After searching I found a multidisciplinary type of clinic -
    there was a chiropractor - massage therapist - physical therapist and a medical doctor. IT WAS HEAVEN! Between being placed on the Fentanyl Patch, therapy, traction, and being adjusted - my pain dropped (in 1 month) from a 10 to a TWO!

    Heaven -
    I was in HEAVEN!
    Then - because of all the new laws - the clinic changed.
    No more PT, no more chiro, no more massage.
    The medical dr opened his own place and I stayed with him.

    The bad thing?
    Well now I've been on the Fentanyl patch 75mc for 8 years.
    It has NEVER been increased. So naturally, my level 8-10 pain has returned.
    The dr that was with the clinic before it closed -
    is not the dr who placed me on the patch and sadly ...
    he (my current dr) says he doesn't like fentanyl and wants me to switch to the butrans patch ...

    I adore my dr. on a personal basis. I've known him for 5 years (he came in 3 years AFTER I started at the clinic). I don't want to leave him - but I have a lot of allergies and sensitivities to meds. Neurotin makes me feel like I am walking at a slant and so dizzy I can barely stand up. Oxycontins made my chest and neck have red blotches and made it difficult for me to breath.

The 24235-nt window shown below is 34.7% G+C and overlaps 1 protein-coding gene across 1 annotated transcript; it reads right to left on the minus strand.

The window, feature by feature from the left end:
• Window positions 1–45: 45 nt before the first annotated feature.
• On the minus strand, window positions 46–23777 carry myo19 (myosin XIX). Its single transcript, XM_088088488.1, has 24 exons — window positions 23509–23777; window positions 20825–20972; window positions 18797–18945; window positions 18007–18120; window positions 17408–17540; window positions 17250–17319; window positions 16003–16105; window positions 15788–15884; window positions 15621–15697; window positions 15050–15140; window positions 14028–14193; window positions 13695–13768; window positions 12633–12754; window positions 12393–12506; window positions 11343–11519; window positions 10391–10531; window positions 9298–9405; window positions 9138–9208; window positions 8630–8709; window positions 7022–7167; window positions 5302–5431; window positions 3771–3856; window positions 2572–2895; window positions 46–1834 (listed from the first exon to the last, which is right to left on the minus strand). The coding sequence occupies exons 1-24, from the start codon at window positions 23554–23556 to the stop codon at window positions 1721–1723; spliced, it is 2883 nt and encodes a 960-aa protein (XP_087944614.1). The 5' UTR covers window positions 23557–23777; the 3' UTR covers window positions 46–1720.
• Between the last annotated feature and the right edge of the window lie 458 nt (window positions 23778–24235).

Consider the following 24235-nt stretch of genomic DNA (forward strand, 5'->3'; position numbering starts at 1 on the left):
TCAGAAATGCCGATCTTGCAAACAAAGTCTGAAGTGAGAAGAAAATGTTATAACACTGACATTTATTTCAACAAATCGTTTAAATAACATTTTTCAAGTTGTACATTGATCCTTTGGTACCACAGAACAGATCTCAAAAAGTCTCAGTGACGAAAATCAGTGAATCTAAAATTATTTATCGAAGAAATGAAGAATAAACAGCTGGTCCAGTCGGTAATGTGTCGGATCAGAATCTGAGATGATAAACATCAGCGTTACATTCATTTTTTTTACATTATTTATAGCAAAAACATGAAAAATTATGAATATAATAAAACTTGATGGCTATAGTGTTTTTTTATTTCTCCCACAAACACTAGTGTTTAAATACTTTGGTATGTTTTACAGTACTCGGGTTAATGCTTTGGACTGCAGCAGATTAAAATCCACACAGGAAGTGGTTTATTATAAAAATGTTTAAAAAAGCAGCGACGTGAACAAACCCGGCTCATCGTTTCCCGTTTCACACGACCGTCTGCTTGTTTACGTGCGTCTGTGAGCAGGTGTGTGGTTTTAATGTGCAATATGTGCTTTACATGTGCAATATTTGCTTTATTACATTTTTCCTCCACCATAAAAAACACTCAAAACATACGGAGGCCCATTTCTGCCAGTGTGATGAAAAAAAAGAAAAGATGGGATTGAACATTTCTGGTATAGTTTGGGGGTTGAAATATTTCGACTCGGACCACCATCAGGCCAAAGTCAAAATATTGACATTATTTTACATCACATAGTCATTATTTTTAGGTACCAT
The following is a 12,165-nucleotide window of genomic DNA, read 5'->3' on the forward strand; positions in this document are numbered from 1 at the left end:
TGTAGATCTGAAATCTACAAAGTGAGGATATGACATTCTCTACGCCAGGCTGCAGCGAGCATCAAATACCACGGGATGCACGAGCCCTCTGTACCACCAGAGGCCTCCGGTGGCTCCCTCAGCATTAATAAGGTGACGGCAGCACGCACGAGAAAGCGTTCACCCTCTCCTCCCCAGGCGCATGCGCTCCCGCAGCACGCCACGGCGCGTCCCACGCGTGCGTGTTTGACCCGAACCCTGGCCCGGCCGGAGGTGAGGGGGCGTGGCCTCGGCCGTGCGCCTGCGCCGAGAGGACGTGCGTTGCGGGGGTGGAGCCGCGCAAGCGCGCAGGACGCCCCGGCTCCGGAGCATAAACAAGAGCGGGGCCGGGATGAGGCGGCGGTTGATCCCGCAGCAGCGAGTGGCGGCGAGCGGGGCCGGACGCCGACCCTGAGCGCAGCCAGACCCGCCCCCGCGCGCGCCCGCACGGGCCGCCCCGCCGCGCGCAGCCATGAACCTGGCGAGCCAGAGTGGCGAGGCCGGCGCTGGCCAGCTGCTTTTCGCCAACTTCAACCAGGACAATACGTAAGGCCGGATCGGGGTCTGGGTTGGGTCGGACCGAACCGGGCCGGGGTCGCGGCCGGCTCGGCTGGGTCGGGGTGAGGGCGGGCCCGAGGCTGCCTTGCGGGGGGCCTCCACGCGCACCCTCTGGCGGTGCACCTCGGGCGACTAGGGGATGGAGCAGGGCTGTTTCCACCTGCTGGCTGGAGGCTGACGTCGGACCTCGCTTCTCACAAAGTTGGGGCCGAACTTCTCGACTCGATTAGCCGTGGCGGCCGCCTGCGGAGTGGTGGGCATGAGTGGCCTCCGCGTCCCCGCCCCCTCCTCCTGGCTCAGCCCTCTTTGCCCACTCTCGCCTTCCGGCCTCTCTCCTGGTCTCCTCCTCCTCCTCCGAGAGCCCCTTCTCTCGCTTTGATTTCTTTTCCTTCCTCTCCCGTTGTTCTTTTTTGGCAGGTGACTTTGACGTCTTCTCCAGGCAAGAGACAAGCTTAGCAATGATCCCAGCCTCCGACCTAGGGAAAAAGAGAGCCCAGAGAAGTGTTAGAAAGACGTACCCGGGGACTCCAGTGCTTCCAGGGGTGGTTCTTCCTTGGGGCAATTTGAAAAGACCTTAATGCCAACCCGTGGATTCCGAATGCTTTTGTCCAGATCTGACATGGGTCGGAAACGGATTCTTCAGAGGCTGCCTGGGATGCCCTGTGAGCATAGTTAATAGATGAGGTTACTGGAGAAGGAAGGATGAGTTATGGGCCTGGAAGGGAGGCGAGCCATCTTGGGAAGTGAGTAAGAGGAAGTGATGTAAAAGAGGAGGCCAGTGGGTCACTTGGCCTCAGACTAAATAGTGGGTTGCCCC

Norco barely touches my pain. Plus, I don't really want short acting medication. As a chronic pain sufferer - I have to tell you - it IS euphoria to be able to put a patch on - and your done for 3 days! Its nice to wake up and not have to roll off the mattress to reach your pills so you can take 1-2 and then lay down again, waiting for it to kick in.

    These clinics - placed a lot of us who had chronic pain 10 plus years ago ... on narcotics. And they worked. Now all of a sudden - they want us to go thru withdrawls or try new meds.

    I personally never want to take another medication that has been out for less than 6 to 7 years IN the United States. I've been that route and it didn't go well for me.

    Once they put me on Lyrica (this in the first several years)
    I was passing out 2 to 3 times a week! That was fun. I thought for sure I had something else health related - no one knew what was wrong with me. I went thru a bevy of tests...a heck of a lot of worry - guess who figured out what was wrong with me?
    ME ...
    I was up late watching TV and heard one of those commercials that say the symptoms of a medication and fainting was one for Lyrica!